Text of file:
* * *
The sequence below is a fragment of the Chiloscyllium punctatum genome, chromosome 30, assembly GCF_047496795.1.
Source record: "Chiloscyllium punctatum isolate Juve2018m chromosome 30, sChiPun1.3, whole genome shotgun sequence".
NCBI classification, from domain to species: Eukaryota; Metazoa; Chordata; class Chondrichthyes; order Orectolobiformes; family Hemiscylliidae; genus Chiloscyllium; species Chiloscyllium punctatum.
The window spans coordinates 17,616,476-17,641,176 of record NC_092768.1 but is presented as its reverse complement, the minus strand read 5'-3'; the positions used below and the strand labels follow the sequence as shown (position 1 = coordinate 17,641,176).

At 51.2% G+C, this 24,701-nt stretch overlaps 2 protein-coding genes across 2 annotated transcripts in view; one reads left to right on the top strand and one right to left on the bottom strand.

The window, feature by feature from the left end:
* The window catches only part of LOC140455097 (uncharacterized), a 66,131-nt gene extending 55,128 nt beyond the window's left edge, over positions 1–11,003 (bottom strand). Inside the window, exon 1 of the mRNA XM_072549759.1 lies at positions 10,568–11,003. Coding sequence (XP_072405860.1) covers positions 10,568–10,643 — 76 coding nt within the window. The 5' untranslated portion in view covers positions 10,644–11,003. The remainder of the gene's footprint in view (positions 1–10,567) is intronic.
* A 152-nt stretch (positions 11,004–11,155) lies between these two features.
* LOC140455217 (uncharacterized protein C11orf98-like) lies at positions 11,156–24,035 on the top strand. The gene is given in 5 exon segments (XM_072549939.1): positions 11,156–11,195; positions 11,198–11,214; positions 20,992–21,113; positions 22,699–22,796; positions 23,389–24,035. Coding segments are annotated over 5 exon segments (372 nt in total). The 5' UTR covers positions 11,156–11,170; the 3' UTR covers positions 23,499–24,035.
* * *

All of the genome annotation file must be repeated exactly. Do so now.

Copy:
The sequence below is a fragment of the Chiloscyllium punctatum genome, chromosome 30, assembly GCF_047496795.1.
Source record: "Chiloscyllium punctatum isolate Juve2018m chromosome 30, sChiPun1.3, whole genome shotgun sequence".
NCBI classification, from domain to species: Eukaryota; Metazoa; Chordata; class Chondrichthyes; order Orectolobiformes; family Hemiscylliidae; genus Chiloscyllium; species Chiloscyllium punctatum.
The window spans coordinates 17,616,476-17,641,176 of record NC_092768.1 but is presented as its reverse complement, the minus strand read 5'-3'; the positions used below and the strand labels follow the sequence as shown (position 1 = coordinate 17,641,176).

At 51.2% G+C, this 24,701-nt stretch overlaps 2 protein-coding genes across 2 annotated transcripts in view; one reads left to right on the top strand and one right to left on the bottom strand.

The window, feature by feature from the left end:
* The window catches only part of LOC140455097 (uncharacterized), a 66,131-nt gene extending 55,128 nt beyond the window's left edge, over positions 1–11,003 (bottom strand). Inside the window, exon 1 of the mRNA XM_072549759.1 lies at positions 10,568–11,003. Coding sequence (XP_072405860.1) covers positions 10,568–10,643 — 76 coding nt within the window. The 5' untranslated portion in view covers positions 10,644–11,003. The remainder of the gene's footprint in view (positions 1–10,567) is intronic.
* A 152-nt stretch (positions 11,004–11,155) lies between these two features.
* LOC140455217 (uncharacterized protein C11orf98-like) lies at positions 11,156–24,035 on the top strand. The gene is given in 5 exon segments (XM_072549939.1): positions 11,156–11,195; positions 11,198–11,214; positions 20,992–21,113; positions 22,699–22,796; positions 23,389–24,035. Coding segments are annotated over 5 exon segments (372 nt in total). The 5' UTR covers positions 11,156–11,170; the 3' UTR covers positions 23,499–24,035.